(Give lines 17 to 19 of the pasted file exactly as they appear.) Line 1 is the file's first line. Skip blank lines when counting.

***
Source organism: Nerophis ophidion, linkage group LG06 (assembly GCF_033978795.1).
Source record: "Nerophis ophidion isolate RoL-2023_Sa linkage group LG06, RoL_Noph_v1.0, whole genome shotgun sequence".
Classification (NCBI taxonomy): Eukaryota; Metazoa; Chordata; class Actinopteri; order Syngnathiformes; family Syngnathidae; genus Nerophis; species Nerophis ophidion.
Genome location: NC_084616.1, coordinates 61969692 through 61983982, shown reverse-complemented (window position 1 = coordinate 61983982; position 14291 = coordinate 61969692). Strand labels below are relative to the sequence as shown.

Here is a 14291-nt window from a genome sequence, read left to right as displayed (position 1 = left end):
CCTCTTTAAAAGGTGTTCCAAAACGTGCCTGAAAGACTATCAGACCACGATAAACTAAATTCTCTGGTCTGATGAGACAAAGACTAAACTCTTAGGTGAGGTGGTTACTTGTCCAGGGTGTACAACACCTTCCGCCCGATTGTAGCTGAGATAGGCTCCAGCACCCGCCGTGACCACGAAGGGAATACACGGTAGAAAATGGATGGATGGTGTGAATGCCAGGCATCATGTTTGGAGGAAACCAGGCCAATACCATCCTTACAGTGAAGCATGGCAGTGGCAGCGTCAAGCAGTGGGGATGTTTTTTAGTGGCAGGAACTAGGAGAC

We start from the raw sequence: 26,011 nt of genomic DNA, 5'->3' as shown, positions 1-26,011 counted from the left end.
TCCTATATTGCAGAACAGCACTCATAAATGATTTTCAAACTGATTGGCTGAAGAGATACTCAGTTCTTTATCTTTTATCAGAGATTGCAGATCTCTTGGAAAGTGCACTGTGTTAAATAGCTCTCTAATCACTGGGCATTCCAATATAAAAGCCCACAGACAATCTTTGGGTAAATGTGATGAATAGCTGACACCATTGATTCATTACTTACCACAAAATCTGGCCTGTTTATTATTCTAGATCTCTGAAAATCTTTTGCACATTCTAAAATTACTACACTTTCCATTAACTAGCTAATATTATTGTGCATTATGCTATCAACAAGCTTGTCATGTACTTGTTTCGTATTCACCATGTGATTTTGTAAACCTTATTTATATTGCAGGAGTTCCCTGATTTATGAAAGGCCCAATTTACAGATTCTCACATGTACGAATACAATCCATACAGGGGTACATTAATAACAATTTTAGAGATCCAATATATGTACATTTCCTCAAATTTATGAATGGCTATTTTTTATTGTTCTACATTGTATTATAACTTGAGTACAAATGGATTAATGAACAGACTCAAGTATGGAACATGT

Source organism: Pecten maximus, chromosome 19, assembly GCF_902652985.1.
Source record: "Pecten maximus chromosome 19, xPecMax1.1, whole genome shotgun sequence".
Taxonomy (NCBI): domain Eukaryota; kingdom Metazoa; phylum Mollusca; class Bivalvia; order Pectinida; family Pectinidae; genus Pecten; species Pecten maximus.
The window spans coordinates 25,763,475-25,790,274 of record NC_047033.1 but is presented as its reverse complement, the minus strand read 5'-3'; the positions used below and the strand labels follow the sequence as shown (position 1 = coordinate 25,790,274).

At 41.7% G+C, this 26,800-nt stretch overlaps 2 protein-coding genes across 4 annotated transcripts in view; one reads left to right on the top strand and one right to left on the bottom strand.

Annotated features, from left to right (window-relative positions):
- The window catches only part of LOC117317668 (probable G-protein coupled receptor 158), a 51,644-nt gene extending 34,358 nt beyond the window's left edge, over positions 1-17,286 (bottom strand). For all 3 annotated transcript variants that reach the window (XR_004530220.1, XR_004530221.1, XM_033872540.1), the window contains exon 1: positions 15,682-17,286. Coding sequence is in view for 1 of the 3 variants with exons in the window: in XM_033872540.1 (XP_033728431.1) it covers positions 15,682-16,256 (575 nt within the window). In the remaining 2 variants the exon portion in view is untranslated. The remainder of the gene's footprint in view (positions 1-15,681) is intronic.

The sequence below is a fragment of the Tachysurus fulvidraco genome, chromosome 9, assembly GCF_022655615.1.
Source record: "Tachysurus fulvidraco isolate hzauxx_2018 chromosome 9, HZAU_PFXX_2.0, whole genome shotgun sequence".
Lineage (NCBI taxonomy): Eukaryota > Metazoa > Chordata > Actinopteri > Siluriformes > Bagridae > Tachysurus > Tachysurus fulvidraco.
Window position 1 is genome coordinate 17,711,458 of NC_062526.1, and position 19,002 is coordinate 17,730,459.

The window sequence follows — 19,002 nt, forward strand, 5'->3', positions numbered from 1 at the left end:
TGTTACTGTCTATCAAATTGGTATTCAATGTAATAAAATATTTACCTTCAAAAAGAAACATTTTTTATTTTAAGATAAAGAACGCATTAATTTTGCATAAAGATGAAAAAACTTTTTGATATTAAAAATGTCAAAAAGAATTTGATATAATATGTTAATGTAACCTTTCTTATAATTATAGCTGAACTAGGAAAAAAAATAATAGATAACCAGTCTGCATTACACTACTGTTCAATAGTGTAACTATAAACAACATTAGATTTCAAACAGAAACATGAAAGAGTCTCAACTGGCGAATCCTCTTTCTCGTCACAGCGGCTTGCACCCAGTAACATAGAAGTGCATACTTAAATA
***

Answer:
Source record: "Tachysurus fulvidraco isolate hzauxx_2018 chromosome 9, HZAU_PFXX_2.0, whole genome shotgun sequence".
Lineage (NCBI taxonomy): Eukaryota > Metazoa > Chordata > Actinopteri > Siluriformes > Bagridae > Tachysurus > Tachysurus fulvidraco.
Window position 1 is genome coordinate 17,711,458 of NC_062526.1, and position 19,002 is coordinate 17,730,459.